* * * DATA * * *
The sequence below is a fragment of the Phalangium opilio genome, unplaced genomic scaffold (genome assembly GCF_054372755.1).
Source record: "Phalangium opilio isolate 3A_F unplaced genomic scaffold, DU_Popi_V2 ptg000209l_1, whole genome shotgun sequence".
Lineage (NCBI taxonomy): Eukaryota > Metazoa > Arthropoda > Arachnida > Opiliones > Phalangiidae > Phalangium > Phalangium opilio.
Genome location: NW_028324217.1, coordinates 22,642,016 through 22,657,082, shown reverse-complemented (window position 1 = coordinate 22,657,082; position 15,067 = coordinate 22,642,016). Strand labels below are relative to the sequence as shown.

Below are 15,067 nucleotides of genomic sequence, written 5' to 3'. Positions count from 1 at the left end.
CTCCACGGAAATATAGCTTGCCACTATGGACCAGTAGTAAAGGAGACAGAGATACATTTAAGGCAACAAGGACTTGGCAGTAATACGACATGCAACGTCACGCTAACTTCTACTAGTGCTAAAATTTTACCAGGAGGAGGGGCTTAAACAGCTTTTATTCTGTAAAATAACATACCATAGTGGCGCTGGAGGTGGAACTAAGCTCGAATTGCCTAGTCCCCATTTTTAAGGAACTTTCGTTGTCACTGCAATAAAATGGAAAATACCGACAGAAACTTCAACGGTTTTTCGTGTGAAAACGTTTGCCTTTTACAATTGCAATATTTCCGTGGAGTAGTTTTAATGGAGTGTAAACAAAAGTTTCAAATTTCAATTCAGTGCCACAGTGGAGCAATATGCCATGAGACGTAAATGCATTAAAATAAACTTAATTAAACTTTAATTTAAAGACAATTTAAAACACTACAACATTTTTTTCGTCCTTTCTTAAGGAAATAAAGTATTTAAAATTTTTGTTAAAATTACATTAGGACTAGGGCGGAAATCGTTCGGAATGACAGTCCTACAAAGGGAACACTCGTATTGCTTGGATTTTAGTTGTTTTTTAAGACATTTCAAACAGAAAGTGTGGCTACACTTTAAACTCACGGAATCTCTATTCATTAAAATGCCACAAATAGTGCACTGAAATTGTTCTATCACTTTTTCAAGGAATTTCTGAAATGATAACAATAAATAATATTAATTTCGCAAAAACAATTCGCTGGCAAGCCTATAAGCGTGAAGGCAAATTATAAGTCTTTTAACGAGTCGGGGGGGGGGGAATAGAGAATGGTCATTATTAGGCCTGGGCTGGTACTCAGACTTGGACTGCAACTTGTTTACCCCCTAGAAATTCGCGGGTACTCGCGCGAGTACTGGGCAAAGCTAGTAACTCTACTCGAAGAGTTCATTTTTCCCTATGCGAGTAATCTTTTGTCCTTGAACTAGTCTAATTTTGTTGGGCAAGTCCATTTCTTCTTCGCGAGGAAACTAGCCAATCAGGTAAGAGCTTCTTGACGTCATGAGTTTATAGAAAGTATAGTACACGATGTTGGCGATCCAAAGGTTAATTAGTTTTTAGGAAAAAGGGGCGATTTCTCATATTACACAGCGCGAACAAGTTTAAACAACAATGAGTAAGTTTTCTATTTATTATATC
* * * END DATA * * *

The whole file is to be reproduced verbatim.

The sequence below is a fragment of the Phalangium opilio genome, unplaced genomic scaffold (genome assembly GCF_054372755.1).
Source record: "Phalangium opilio isolate 3A_F unplaced genomic scaffold, DU_Popi_V2 ptg000209l_1, whole genome shotgun sequence".
Lineage (NCBI taxonomy): Eukaryota > Metazoa > Arthropoda > Arachnida > Opiliones > Phalangiidae > Phalangium > Phalangium opilio.
Genome location: NW_028324217.1, coordinates 22,642,016 through 22,657,082, shown reverse-complemented (window position 1 = coordinate 22,657,082; position 15,067 = coordinate 22,642,016). Strand labels below are relative to the sequence as shown.

Below are 15,067 nucleotides of genomic sequence, written 5' to 3'. Positions count from 1 at the left end.
CTCCACGGAAATATAGCTTGCCACTATGGACCAGTAGTAAAGGAGACAGAGATACATTTAAGGCAACAAGGACTTGGCAGTAATACGACATGCAACGTCACGCTAACTTCTACTAGTGCTAAAATTTTACCAGGAGGAGGGGCTTAAACAGCTTTTATTCTGTAAAATAACATACCATAGTGGCGCTGGAGGTGGAACTAAGCTCGAATTGCCTAGTCCCCATTTTTAAGGAACTTTCGTTGTCACTGCAATAAAATGGAAAATACCGACAGAAACTTCAACGGTTTTTCGTGTGAAAACGTTTGCCTTTTACAATTGCAATATTTCCGTGGAGTAGTTTTAATGGAGTGTAAACAAAAGTTTCAAATTTCAATTCAGTGCCACAGTGGAGCAATATGCCATGAGACGTAAATGCATTAAAATAAACTTAATTAAACTTTAATTTAAAGACAATTTAAAACACTACAACATTTTTTTCGTCCTTTCTTAAGGAAATAAAGTATTTAAAATTTTTGTTAAAATTACATTAGGACTAGGGCGGAAATCGTTCGGAATGACAGTCCTACAAAGGGAACACTCGTATTGCTTGGATTTTAGTTGTTTTTTAAGACATTTCAAACAGAAAGTGTGGCTACACTTTAAACTCACGGAATCTCTATTCATTAAAATGCCACAAATAGTGCACTGAAATTGTTCTATCACTTTTTCAAGGAATTTCTGAAATGATAACAATAAATAATATTAATTTCGCAAAAACAATTCGCTGGCAAGCCTATAAGCGTGAAGGCAAATTATAAGTCTTTTAACGAGTCGGGGGGGGGGGAATAGAGAATGGTCATTATTAGGCCTGGGCTGGTACTCAGACTTGGACTGCAACTTGTTTACCCCCTAGAAATTCGCGGGTACTCGCGCGAGTACTGGGCAAAGCTAGTAACTCTACTCGAAGAGTTCATTTTTCCCTATGCGAGTAATCTTTTGTCCTTGAACTAGTCTAATTTTGTTGGGCAAGTCCATTTCTTCTTCGCGAGGAAACTAGCCAATCAGGTAAGAGCTTCTTGACGTCATGAGTTTATAGAAAGTATAGTACACGATGTTGGCGATCCAAAGGTTAATTAGTTTTTAGGAAAAAGGGGCGATTTCTCATATTACACAGCGCGAACAAGTTTAAACAACAATGAGTAAGTTTTCTATTTATTATATC